What Difficult Things Sound Like

by Daemond Arrindell, Washington Middle School and Garfield High School

I’m a big fan of the work of Patricia Smith. An incredibly accomplished poet both on the page and on the stage, Patricia is especially well-known for her persona poems, where she takes on the voice of someone else and brings them to life through her own imagination. Two of her most famous are “Undertaker” and “Skinhead.” Both of these poems voice characters who are dealing with/facing violence in some capacity, whether it be the aftermath of violence or being violent oneself. Both poems give a powerful snapshot through the lens of a person whose voice is rarely heard. Teenagers are rarely heard from on serious matters such as violence, and many of them face it every day. When how they are affected by the violence they see or hear about is not voiced, an opportunity for healthy self-expression is lost.

In a book on poetry slam, I read about how Patricia stumbled into doing persona work with students of hers. She had a lesson planned out and no matter what she attempted she couldn’t drag her students’ attention away from a shooting that had happened in their neighborhood the night before. Patricia rolled with it beautifully. You have to meet the students where they are at if you want them to start reaching for higher levels. So Patricia asked them for their opinions on the subject at hand:

“How do you think the bullet felt?”
“What does the guy who has to clean up the blood from the crime scene have to say about the shooting?”
“What did the gun say when it was aimed at the boy?”

Suddenly, the students were faced with a way of expressing some of the more complex and intense emotions on the matter, and they had lots to say.

I have an exercise I love to do with my students called “Reverse Group Poem” that takes part of a statement such as “Poetry sounds like…” and requires the kids to finish the statement with whatever they see fit. I randomly call on them and everything they say is put on the board, and I do mean EVERYTHING. Silly, nonsensical as well as dramatic and serious. Including the “ummmm”s, the “can you come back to me”s and the giggles. All on the board. At the end the responses are read aloud in random or reverse order and somehow, without fail, a poem is created from their musings. Often we will come back to this exercise throughout a residency as a way to address a subject or topic (ex: Respect looks like… Abandonment feels like…Joy tastes like…) always focused more on description than definition. For whatever reason, violence and death had been coming up within the students writing in different capacities. I took a nod from Patricia and decided to meet the kids where they were at.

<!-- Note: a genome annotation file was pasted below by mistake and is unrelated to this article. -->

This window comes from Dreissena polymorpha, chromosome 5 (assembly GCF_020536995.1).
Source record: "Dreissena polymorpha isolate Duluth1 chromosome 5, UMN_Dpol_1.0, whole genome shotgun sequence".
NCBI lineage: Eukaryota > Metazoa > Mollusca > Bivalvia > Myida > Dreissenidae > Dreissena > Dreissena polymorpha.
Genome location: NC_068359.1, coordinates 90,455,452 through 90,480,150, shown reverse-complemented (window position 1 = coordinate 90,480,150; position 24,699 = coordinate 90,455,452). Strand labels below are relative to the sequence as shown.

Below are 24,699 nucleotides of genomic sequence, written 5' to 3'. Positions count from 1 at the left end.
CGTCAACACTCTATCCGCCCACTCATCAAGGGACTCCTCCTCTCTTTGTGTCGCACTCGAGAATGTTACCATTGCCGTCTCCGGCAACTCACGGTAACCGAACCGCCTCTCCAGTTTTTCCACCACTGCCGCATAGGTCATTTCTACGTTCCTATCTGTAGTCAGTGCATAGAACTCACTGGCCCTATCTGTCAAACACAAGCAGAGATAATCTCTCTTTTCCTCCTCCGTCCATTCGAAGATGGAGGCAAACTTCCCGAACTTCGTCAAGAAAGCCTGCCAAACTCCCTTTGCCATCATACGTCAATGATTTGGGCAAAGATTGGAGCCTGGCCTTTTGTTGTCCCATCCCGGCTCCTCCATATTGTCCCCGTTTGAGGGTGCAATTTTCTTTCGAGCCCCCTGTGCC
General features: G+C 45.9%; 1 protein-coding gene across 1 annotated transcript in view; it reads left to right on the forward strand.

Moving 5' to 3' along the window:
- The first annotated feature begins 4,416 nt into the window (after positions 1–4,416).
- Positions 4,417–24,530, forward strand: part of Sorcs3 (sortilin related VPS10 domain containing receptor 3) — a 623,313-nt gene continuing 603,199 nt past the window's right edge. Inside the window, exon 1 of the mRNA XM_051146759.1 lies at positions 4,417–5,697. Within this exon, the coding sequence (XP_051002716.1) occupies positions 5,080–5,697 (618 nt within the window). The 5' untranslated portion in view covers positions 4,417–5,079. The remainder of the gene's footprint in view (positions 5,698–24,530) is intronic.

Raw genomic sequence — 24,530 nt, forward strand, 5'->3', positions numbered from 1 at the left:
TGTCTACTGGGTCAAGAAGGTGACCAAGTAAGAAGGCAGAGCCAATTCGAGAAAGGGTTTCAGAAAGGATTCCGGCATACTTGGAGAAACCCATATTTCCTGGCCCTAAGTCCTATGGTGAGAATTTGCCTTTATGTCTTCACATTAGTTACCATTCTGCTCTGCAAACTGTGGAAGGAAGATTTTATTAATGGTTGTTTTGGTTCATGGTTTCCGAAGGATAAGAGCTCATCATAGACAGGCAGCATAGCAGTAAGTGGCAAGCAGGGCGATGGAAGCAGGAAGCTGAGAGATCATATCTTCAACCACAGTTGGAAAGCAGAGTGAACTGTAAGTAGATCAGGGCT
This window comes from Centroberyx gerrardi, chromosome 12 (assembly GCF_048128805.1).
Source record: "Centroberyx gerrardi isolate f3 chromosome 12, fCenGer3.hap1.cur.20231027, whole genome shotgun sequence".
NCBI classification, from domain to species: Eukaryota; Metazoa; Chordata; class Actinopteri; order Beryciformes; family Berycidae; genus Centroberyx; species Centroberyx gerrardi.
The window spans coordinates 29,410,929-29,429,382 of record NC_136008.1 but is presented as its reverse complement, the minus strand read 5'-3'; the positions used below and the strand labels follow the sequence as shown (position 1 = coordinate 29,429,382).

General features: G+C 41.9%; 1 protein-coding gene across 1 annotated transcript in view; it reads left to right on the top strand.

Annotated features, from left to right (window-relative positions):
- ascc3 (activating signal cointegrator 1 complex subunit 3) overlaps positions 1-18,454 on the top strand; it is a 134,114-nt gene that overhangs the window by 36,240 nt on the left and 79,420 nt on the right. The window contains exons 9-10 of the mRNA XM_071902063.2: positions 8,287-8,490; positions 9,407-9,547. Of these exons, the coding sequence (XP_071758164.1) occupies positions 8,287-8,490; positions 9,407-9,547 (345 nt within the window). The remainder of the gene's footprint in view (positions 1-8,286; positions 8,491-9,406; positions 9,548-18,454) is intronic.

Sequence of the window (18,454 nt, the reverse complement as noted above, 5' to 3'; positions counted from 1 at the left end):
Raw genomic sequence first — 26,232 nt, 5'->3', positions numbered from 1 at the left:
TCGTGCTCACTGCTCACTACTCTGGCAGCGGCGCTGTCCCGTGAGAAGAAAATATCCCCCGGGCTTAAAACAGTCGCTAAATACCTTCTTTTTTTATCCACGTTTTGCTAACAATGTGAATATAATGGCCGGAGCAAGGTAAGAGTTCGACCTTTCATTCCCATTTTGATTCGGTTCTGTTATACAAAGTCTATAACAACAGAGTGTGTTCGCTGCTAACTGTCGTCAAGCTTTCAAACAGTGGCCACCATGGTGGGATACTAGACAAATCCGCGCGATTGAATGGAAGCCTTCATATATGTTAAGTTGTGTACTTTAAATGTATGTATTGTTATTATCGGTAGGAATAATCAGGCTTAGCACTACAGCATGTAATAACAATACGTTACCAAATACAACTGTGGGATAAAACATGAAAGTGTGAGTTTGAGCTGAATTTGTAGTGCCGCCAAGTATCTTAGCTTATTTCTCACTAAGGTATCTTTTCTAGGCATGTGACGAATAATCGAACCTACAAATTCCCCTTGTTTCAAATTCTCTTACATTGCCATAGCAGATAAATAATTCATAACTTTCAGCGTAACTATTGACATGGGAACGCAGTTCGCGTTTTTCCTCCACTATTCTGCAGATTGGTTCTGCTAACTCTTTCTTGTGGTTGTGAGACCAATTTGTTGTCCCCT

The prompt was really simple – “Death sounds like…” I had the students write for 15 minutes. And as morbid as the topic may seem at first glance, it was enlightening to read the results….

Death sounds like mumbles and prayers
an emergency room flooded with peopleeyes filled with worry and sorrow
suddenly you hear footsteps
Death sounds like
“May I have the family of “******” please?
Sounds like deep breaths and sweaty palms
it feels like the weight of the world balancing on your one heart
Death sounds like questions
-J.

Death sounds like the misty hallows night that calls malevolent creatures
Hearing it lowly whistling
as it strides across the dark plane leaving ice behind
Death sounds like a melody that comes as it pleases
like a flute being played to snatch your soul
-K.

Death sounds like a moment of silence, a bad dream, jail food
a long scary hall with no lights that never end
death sounds like the world coming to an end
like no emotions whatsoever
illnesses with no cure
death sounds like the screeching of chalkboards
buildings crumbling
black cats and bad luck
-M.

Death sounds like bullets flying and ripping through my torso
like young african american youth struggling to survive
on this place called earth where we have to be strong to survive
death sounds like a rapid heartbeat and doctors yelling “Leave the room”
death sounds like a shell once you put it to your ear
you feel free and tha’ts the only thing you can hear
-D.

Death sounds like a black box being closed
hard feet walking on autumn leaves
a door closing
never to be opened
tears falling
landing on soft green grass

Death sounds like
when the phone clicks
instead of a dial tone there is silence
something like wedding bells gone wrong

Death sounds like
long processions of cop cars
like the last page of a book being turned
-L.

And while they had lots to say in response to the idea of Death, there were also some pretty passionate responses speaking to the value of life:

Irreplaceable
If death were to ttry to take my spot
I would tell him that I’m irreplaceable
Wonderful
One of a kind
That taking my life would be
Unreasonable
Pointless
A stupid decision
So Mr.Guythatsgoingtokillme,
Tell me a good reason why.
-M

My Life here is mine
mine to live
I have a dream to pursue
a heart to give, a smile to shine and brighten the world
time to spear, a generation to creat
an idea to give
a soul to cleanse
a god to thank
no it’s not my time
my bucket list to complete
what I have to say now?
Not now buddy.
Ill see you in 8 decades

–D.

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